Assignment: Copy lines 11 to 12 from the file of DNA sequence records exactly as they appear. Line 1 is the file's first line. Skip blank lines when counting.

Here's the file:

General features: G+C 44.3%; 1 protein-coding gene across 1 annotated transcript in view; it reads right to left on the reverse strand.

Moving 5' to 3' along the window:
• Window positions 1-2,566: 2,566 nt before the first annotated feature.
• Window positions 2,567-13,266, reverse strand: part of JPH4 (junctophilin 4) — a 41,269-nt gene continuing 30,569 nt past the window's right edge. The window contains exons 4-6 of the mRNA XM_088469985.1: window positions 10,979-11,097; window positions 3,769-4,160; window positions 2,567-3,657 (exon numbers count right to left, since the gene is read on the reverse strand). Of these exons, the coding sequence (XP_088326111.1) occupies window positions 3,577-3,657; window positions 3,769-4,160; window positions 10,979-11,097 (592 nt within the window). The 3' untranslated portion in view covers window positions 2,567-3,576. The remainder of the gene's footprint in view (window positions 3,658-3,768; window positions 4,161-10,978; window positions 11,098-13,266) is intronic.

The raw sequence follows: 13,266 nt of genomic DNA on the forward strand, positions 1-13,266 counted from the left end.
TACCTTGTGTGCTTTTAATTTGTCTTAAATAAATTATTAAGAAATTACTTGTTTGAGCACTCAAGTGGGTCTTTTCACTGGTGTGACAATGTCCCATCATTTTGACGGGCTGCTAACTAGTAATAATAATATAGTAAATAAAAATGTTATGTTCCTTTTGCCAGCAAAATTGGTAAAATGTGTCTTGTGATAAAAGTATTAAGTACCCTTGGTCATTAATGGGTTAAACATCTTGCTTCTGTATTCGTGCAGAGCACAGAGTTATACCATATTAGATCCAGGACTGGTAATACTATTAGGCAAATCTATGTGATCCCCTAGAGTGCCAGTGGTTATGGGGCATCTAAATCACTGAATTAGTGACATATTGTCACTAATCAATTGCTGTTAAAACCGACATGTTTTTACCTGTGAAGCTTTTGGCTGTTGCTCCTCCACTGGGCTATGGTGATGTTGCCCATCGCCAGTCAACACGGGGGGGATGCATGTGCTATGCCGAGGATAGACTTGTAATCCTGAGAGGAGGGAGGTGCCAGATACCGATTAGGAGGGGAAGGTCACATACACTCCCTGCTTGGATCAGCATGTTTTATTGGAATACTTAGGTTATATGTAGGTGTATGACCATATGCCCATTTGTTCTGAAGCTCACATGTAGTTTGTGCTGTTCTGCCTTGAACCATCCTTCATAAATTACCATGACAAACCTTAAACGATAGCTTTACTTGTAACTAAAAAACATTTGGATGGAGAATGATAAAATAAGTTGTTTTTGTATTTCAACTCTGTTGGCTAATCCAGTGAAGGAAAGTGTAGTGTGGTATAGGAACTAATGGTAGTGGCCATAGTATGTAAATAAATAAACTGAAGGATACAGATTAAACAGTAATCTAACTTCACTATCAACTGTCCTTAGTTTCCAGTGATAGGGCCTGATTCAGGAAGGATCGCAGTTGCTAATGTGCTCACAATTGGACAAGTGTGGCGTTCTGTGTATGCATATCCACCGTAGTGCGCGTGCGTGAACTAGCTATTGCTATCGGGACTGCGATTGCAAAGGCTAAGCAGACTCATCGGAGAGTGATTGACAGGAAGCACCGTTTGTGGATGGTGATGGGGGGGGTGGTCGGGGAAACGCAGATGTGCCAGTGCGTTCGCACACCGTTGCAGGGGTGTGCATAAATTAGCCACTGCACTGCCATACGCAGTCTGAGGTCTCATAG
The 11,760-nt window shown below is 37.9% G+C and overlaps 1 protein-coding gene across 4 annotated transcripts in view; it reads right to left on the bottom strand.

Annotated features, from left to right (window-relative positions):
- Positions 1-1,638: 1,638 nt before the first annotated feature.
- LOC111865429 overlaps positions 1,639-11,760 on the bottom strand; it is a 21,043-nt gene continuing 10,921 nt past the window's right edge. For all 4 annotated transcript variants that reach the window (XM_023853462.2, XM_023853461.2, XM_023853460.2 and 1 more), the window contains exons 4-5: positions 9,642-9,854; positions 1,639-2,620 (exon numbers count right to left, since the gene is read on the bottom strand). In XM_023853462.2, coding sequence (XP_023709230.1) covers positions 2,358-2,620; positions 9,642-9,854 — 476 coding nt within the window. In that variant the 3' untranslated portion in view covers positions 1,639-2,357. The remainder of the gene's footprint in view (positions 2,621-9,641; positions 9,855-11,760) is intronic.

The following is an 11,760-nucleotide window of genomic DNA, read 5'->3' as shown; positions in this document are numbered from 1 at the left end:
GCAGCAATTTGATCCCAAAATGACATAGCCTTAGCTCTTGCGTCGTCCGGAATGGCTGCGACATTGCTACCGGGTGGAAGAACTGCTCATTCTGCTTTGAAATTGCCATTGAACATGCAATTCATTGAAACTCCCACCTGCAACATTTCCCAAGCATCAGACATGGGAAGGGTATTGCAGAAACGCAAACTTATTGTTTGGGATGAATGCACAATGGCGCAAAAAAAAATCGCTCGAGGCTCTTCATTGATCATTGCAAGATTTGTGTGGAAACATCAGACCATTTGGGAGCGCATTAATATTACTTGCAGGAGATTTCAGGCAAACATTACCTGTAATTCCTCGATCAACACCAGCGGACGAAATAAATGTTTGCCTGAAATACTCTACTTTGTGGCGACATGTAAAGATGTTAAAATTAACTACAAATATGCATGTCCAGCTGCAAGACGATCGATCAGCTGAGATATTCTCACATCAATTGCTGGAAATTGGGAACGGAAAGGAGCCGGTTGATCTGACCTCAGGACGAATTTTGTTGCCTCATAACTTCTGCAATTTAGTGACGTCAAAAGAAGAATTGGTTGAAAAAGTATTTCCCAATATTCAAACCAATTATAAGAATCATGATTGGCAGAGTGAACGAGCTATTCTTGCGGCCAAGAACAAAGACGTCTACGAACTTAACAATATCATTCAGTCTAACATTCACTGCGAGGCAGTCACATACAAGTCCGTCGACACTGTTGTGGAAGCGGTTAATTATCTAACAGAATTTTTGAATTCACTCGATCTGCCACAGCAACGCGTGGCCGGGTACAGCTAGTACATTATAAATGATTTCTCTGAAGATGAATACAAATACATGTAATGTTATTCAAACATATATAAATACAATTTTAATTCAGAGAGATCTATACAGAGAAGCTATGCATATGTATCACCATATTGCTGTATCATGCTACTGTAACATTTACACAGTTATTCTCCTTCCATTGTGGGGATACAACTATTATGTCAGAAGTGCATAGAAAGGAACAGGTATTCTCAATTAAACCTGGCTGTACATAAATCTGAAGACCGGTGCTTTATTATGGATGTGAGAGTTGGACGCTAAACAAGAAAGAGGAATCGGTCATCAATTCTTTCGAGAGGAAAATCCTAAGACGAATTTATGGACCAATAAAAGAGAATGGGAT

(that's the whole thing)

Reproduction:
The following is an 11,760-nucleotide window of genomic DNA, read 5'->3' as shown; positions in this document are numbered from 1 at the left end:
GCAGCAATTTGATCCCAAAATGACATAGCCTTAGCTCTTGCGTCGTCCGGAATGGCTGCGACATTGCTACCGGGTGGAAGAACTGCTCATTCTGCTTTGAAATTGCCATTGAACATGCAATTCATTGAAACTCCCACCTGCAACATTTCCCAAGCATCAGACATGGGAAGGGTATTGCAGAAACGCAAACTTATTGTTTGGGATGAATGCACAATGGCGCAAAAAAAAATCGCTCGAGGCTCTTCATTGATCATTGCAAGATTTGTGTGGAAACATCAGACCATTTGGGAGCGCATTAATATTACTTGCAGGAGATTTCAGGCAAACATTACCTGTAATTCCTCGATCAACACCAGCGGACGAAATAAATGTTTGCCTGAAATACTCTACTTTGTGGCGACATGTAAAGATGTTAAAATTAACTACAAATATGCATGTCCAGCTGCAAGACGATCGATCAGCTGAGATATTCTCACATCAATTGCTGGAAATTGGGAACGGAAAGGAGCCGGTTGATCTGACCTCAGGACGAATTTTGTTGCCTCATAACTTCTGCAATTTAGTGACGTCAAAAGAAGAATTGGTTGAAAAAGTATTTCCCAATATTCAAACCAATTATAAGAATCATGATTGGCAGAGTGAACGAGCTATTCTTGCGGCCAAGAACAAAGACGTCTACGAACTTAACAATATCATTCAGTCTAACATTCACTGCGAGGCAGTCACATACAAGTCCGTCGACACTGTTGTGGAAGCGGTTAATTATCTAACAGAATTTTTGAATTCACTCGATCTGCCACAGCAACGCGTGGCCGGGTACAGCTAGTACATTATAAATGATTTCTCTGAAGATGAATACAAATACATGTAATGTTATTCAAACATATATAAATACAATTTTAATTCAGAGAGATCTATACAGAGAAGCTATGCATATGTATCACCATATTGCTGTATCATGCTACTGTAACATTTACACAGTTATTCTCCTTCCATTGTGGGGATACAACTATTATGTCAGAAGTGCATAGAAAGGAACAGGTATTCTCAATTAAACCTGGCTGTACATAAATCTGAAGACCGGTGCTTTATTATGGATGTGAGAGTTGGACGCTAAACAAGAAAGAGGAATCGGTCATCAATTCTTTCGAGAGGAAAATCCTAAGACGAATTTATGGACCAATAAAAGAGAATGGGAT